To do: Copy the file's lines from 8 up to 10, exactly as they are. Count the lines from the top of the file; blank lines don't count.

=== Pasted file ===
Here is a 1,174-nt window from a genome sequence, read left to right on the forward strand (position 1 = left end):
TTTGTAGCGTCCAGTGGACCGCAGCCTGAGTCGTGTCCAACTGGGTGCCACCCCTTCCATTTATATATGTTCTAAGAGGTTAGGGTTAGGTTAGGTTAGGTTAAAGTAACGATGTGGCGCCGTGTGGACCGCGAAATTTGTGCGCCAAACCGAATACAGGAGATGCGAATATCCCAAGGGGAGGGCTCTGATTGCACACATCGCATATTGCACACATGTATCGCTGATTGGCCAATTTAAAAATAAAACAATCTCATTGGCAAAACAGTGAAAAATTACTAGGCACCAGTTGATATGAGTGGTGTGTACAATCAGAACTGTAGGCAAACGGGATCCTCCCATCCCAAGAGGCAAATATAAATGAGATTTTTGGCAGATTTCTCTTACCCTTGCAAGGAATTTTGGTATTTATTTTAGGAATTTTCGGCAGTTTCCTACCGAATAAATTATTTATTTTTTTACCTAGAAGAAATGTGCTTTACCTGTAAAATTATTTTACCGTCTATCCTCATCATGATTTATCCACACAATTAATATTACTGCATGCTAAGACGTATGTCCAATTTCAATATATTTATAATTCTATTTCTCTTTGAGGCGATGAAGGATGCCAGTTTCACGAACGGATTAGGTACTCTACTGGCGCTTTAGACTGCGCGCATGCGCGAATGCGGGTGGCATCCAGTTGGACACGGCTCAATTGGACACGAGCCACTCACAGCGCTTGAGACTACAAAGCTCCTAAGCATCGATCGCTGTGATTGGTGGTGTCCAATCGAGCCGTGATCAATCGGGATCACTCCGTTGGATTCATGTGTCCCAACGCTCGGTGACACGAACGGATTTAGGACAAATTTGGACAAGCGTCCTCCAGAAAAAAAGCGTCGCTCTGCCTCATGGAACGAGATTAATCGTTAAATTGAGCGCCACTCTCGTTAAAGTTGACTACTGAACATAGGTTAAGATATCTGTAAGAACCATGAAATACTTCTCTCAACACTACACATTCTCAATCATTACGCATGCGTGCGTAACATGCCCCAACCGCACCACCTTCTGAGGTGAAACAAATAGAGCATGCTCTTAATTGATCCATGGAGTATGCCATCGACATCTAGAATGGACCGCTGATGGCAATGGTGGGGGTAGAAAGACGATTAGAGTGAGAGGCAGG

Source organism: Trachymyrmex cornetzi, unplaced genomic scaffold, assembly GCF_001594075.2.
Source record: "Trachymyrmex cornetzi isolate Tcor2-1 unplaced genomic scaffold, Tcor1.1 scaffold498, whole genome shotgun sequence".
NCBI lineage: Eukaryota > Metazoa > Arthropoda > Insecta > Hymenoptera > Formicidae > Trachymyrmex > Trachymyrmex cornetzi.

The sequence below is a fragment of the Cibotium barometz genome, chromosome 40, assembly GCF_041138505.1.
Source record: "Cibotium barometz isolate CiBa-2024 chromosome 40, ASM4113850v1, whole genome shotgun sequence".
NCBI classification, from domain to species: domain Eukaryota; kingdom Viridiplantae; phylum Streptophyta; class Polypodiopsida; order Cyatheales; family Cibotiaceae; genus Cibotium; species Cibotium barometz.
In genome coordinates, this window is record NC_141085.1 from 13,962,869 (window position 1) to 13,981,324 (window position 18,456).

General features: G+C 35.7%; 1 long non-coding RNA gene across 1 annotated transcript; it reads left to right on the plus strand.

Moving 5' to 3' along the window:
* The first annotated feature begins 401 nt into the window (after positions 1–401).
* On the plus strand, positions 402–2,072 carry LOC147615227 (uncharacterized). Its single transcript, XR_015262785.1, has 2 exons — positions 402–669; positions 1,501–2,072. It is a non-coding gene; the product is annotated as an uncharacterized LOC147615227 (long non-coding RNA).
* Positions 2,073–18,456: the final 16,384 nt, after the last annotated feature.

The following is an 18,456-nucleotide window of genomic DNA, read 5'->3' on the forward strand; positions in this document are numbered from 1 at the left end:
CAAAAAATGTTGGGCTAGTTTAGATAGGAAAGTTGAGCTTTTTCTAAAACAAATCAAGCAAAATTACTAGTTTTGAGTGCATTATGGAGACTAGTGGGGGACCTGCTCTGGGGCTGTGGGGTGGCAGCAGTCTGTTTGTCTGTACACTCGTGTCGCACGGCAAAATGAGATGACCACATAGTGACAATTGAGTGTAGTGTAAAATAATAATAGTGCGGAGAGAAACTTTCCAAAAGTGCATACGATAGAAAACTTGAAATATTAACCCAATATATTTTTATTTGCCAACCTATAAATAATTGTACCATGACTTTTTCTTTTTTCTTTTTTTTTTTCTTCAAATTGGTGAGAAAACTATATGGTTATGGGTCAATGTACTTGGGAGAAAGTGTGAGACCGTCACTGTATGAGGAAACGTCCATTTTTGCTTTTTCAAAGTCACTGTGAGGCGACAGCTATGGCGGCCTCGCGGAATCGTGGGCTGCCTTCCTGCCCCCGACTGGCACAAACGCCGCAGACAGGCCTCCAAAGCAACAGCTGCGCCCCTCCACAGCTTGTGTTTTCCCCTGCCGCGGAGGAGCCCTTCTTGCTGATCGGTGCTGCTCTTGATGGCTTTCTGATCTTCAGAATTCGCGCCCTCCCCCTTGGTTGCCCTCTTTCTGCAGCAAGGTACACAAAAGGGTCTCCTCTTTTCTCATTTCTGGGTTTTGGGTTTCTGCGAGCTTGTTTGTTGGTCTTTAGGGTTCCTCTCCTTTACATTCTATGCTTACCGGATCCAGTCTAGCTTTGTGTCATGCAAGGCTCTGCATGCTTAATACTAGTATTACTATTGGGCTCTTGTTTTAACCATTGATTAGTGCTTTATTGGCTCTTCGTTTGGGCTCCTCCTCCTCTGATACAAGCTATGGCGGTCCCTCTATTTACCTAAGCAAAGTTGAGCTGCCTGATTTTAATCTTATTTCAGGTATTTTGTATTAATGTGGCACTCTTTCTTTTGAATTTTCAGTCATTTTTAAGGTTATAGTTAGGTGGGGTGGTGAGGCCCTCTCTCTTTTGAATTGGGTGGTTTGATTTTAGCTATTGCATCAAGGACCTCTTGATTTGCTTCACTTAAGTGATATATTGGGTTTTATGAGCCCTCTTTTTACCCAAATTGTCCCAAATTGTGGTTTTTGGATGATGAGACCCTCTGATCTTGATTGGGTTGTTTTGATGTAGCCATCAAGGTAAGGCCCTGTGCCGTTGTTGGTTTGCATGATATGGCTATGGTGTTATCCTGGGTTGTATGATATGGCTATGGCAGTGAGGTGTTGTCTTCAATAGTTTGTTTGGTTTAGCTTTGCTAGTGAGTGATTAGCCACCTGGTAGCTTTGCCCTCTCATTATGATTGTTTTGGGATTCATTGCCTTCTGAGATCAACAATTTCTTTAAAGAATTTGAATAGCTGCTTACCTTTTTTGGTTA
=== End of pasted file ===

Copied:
NCBI classification, from domain to species: domain Eukaryota; kingdom Viridiplantae; phylum Streptophyta; class Polypodiopsida; order Cyatheales; family Cibotiaceae; genus Cibotium; species Cibotium barometz.
In genome coordinates, this window is record NC_141085.1 from 13,962,869 (window position 1) to 13,981,324 (window position 18,456).

General features: G+C 35.7%; 1 long non-coding RNA gene across 1 annotated transcript; it reads left to right on the plus strand.